This just in: participating in violent sports such as football, and being repeatedly hit on the head, leads to brain injury. And those who engage in such activities professionally and for longer periods of time are more likely to suffer long-term and serious brain injuries than the general population. The Washington Post reported on a new study to be released at the April 15 meeting of the American Academy of Neurology (AAN) that shows that “more than 40 percent of retired National Football League players … had signs of traumatic brain injury.”
Last year, a similar study found that repeated violent knocks on the head suffered by NFL players were linked to, and likely caused, chronic traumatic encephalopathy (CTE). A startling but probably not surprising 96% of former NFL players, upon autopsy, showed evidence of CTE, as did 76% of all football players, upon autopsy, regardless of whether they had played professionally. The new AAN study focused on living, recently-retired NFL players, who had suffered an average of 8.1 concussions.
MRI’s of these former players’ brains found significant damage to white matter in the brain as well as disruption to the nerve axons in the brain. Further, these players had problems with executive function, learning, memory, attention, concentration, and spatial and perceptual function. Anyone who’s had a concussion or has a child who’s had a concussion will recognize these signs, which are not terribly surprising and which do interfere with daily life off the gridiron as well as on it.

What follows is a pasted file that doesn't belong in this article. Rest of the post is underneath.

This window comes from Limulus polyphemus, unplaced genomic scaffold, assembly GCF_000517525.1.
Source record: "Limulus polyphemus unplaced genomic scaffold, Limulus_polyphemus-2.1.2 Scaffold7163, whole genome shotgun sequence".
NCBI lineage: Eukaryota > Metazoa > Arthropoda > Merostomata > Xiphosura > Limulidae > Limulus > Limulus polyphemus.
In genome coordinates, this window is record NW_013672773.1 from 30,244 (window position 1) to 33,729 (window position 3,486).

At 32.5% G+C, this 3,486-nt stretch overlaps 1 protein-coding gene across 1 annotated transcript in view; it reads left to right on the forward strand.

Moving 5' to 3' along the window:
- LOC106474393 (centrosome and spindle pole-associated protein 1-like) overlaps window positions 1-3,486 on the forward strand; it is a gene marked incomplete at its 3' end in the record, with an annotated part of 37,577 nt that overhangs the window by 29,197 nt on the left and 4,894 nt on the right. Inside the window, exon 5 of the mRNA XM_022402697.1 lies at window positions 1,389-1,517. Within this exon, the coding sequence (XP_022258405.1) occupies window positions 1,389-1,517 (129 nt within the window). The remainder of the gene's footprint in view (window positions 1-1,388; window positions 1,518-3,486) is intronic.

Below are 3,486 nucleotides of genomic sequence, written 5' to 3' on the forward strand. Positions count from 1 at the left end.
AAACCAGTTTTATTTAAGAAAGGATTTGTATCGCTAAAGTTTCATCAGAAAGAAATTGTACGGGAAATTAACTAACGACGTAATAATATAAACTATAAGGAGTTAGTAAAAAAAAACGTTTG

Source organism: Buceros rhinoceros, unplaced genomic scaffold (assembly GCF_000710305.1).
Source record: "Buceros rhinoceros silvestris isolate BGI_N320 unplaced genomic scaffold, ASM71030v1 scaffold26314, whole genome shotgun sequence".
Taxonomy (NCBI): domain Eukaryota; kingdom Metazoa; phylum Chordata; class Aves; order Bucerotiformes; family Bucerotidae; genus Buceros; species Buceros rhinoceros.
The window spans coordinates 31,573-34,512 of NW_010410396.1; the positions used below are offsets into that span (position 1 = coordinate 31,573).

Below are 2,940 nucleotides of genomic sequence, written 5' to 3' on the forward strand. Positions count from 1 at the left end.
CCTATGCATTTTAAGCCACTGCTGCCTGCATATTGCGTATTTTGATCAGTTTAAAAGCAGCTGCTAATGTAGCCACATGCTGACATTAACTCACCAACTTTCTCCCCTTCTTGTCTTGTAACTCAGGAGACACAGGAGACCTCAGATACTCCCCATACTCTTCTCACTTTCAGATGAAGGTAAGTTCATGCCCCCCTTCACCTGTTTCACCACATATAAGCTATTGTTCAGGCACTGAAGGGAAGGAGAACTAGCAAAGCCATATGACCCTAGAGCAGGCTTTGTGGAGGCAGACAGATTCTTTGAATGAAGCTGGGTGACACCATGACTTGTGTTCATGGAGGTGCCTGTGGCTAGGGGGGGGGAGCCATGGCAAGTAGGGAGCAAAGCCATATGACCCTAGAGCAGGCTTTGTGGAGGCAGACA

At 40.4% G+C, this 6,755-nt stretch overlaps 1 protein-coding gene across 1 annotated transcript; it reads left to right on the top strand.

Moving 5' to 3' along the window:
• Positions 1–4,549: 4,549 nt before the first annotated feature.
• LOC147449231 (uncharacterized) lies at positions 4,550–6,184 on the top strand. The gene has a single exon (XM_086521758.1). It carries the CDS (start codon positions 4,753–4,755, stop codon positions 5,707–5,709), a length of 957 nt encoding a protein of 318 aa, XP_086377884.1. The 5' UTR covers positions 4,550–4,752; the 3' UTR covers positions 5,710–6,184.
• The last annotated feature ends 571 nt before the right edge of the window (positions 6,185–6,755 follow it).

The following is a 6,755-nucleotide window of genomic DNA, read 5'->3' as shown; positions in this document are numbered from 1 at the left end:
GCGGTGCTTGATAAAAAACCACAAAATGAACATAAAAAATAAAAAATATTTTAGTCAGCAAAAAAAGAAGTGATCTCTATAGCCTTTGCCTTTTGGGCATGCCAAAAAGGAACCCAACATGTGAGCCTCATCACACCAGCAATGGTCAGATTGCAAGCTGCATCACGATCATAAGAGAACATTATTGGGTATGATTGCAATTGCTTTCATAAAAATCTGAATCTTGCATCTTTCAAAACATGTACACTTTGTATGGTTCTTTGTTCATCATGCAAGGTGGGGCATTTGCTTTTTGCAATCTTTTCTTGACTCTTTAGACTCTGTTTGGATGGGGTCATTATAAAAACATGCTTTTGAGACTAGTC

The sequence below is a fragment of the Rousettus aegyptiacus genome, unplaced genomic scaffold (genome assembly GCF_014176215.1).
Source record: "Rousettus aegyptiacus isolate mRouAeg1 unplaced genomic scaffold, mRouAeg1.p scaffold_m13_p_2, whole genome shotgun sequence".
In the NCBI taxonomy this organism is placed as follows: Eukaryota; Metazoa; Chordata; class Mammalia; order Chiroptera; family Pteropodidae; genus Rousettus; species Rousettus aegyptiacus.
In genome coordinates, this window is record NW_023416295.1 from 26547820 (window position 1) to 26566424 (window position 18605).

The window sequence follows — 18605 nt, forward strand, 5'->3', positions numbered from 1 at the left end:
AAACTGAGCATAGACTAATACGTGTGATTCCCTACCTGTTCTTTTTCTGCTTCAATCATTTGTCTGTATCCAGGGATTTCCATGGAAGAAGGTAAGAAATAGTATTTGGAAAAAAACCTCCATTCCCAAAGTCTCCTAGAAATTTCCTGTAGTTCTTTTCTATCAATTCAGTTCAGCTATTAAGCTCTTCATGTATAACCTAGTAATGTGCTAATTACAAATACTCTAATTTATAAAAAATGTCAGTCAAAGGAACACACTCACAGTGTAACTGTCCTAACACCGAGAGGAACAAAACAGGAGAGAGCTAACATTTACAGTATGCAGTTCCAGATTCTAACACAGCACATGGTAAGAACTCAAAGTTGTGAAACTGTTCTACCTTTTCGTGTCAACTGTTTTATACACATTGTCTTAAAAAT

The study also found that the longer the players continued in the NFL, the higher the risk of brain injury and deficits. Again, this would seem to be a “no-brainer” type of conclusion. The more times one hits one’s head, hard, the greater the risk of brain injury and long-term effects from those hits.
It’s hard to see why anybody would attempt to refute or downplay such studies. However, refute them the NFL has, as depicted in the movie Concussion. Only recently, the Post reports, has an NFL representative “acknowledged the link between brain injury and football.” Much like the tobacco companies who denied the link between smoking and health problems, even in the face of seemingly incontrovertible proof, those who profit from denying the reality, such as Jerry Jones, the owner of the Dallas Cowboys, express doubt that a link exists between football and brain injuries and conditions such as CTE. NFL Commissioner Roger Goodell declined to directly comment on the AAN study, instead stating, ‘‘I think the most important thing for us is to support the medical [experts] and scientists who determine what those connections are.”
But the most important thing for the NFL to do would be at the very least to take steps to minimize such injuries, the first step being to clearly and unequivocally acknowledge the link between football and head injuries. Perhaps Roger Goodell, a high school football star whose injuries prevented him from playing in college, and Jerry Jones, a captain of the 1964 University of Arkansas national championship team, are experiencing problems with memory, concentration, attention, and executive function which prevent them from seeing these studies as does the majority of the country.